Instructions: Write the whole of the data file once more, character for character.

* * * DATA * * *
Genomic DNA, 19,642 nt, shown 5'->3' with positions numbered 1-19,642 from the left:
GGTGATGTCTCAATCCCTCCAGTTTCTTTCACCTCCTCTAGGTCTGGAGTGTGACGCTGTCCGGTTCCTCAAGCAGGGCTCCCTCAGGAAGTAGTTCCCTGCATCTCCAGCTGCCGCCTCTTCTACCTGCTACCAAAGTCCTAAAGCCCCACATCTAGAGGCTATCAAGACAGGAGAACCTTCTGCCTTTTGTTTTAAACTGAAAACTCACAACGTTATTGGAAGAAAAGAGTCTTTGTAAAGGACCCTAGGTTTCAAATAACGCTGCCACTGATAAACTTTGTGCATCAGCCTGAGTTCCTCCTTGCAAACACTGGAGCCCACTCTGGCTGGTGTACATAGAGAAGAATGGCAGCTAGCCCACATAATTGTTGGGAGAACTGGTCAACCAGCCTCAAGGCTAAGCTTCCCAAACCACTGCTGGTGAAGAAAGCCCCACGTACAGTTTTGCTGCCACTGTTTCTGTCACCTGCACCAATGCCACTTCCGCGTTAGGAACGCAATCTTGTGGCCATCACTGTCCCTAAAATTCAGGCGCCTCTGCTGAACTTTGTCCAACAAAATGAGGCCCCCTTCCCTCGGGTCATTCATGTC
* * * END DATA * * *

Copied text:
Genomic DNA, 19,642 nt, shown 5'->3' with positions numbered 1-19,642 from the left:
GGTGATGTCTCAATCCCTCCAGTTTCTTTCACCTCCTCTAGGTCTGGAGTGTGACGCTGTCCGGTTCCTCAAGCAGGGCTCCCTCAGGAAGTAGTTCCCTGCATCTCCAGCTGCCGCCTCTTCTACCTGCTACCAAAGTCCTAAAGCCCCACATCTAGAGGCTATCAAGACAGGAGAACCTTCTGCCTTTTGTTTTAAACTGAAAACTCACAACGTTATTGGAAGAAAAGAGTCTTTGTAAAGGACCCTAGGTTTCAAATAACGCTGCCACTGATAAACTTTGTGCATCAGCCTGAGTTCCTCCTTGCAAACACTGGAGCCCACTCTGGCTGGTGTACATAGAGAAGAATGGCAGCTAGCCCACATAATTGTTGGGAGAACTGGTCAACCAGCCTCAAGGCTAAGCTTCCCAAACCACTGCTGGTGAAGAAAGCCCCACGTACAGTTTTGCTGCCACTGTTTCTGTCACCTGCACCAATGCCACTTCCGCGTTAGGAACGCAATCTTGTGGCCATCACTGTCCCTAAAATTCAGGCGCCTCTGCTGAACTTTGTCCAACAAAATGAGGCCCCCTTCCCTCGGGTCATTCATGTC